A Brief History: Radio City Music Hall is located 1260 6th Avenue in Manhattan, NY on the corner of 6th Avenue and 50th Street.  It was developed by John D. Rockefeller JR, in 1929, after the stock market crashed. John D Rockefeller JR, developed The Radio City Music Hall, along with Rockefeller Center on land leased by Columbia University.  Also involved in developing the Radio City Music Hall were Samuel Roxy Rothafel and RCA Chairman, David Sarnoff.  The Radio City Music hall was designed by architect, Edward Durell Stone and interior Designer, Donald Deskey. The theater‘s stage was designed and built by Peter Clark in 1932. John D Rockefeller, JR originally planned to make a new metropolitan opera house but his plans changed after the stock market crashed.  He decided to make it a “palace for the people”, a theater where the general population could afford to go to. The theater was The Radio City Music Hall obtained its name from their original tenants, The Radio Corporation of America. The Radio City Music Hall had its opening debut on December 27th, 1932 featuring high class variety shows which were not a success due to their programs being very lengthy. In 1933, The Radio City Music Hall began showing movies, which included a stage show.  On January 11th, 1933, Frank Capra’s “The Bitter Tea General Yen” was the first movie stage show to open at Radio City Music Hall.  This combination of movies and stage shows went on up until 1979. In 1978, The Radio City Music Hall was declared a NYC landmark.  In 1979, the Radio City Music Hall ceased showing movies regularly since Radio City Music Hall showed mainly G movies, which became less common. In 1979 Radio City Music Hall was closed for six months for renovations and reopened in 1980. In 1933, The Radio City Music Hall began a holiday tradition with the Rockettes and The Christmas Spectacular, which continues to run today for eight weeks during the holiday season.  In 1994, the Christmas Spectacular and the Rockettes began traveling to various US cities to put on the show.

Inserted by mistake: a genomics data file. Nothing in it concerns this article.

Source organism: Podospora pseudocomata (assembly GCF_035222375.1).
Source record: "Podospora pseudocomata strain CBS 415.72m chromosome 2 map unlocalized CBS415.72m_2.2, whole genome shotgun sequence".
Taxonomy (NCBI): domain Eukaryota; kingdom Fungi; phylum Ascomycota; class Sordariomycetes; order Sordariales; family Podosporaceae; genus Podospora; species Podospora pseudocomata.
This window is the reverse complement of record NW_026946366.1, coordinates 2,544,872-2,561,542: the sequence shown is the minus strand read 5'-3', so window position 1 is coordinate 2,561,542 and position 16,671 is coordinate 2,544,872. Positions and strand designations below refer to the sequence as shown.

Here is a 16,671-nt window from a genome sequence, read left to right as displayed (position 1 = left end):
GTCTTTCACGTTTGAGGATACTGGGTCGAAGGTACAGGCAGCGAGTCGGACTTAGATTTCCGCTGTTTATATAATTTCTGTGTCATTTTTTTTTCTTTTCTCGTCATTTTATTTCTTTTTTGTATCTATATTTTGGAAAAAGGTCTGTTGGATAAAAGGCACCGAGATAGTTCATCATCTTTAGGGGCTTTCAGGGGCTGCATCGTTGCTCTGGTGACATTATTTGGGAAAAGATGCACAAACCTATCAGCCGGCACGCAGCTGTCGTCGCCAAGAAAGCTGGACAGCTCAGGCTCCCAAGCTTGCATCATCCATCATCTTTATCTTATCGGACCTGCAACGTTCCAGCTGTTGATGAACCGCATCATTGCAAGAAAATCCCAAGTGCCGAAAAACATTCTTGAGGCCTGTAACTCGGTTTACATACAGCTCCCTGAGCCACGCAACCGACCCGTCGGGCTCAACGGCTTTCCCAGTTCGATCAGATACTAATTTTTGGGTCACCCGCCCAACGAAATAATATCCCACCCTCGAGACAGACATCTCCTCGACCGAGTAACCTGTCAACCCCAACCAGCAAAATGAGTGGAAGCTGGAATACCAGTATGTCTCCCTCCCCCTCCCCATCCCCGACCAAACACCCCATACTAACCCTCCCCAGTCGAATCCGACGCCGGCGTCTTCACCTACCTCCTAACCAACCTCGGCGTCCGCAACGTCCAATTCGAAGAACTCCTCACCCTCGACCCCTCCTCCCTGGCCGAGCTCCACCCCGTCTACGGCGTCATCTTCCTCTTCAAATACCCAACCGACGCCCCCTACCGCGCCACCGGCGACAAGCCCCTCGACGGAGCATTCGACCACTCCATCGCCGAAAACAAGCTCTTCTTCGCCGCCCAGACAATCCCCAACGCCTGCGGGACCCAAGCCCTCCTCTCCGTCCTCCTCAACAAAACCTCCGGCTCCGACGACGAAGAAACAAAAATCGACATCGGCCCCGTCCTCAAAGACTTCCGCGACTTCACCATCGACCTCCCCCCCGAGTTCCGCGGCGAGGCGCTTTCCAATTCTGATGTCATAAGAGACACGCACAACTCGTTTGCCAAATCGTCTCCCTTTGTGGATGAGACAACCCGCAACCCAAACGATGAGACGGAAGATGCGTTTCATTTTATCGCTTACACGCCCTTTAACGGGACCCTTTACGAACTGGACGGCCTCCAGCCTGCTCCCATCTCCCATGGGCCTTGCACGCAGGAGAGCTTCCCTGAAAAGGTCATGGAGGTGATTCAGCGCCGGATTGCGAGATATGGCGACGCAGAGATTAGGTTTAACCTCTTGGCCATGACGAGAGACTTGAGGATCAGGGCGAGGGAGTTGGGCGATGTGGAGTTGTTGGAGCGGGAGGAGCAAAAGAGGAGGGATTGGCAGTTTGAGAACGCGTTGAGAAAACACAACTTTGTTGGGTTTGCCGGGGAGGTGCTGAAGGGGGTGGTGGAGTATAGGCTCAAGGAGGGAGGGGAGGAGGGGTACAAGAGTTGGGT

Famous people that have been seen at Radio Music Hall include Frank Sinatra, Ella Fitzgerald, Linda Ronstadt, Bill Cosby, Jimmy Stewart, Sammy Davis, Jr., Bette Midler, Stevie Wonder, Celine Dion, Tony Bennett, Billy Crystal, Barry Manilow, Liza Minnelli, Sting, 98 degrees.

Haunted History: The ghost of Samuel Roxy Rothafel has been seen on opening nights accompanied by a glamorous female companion. 



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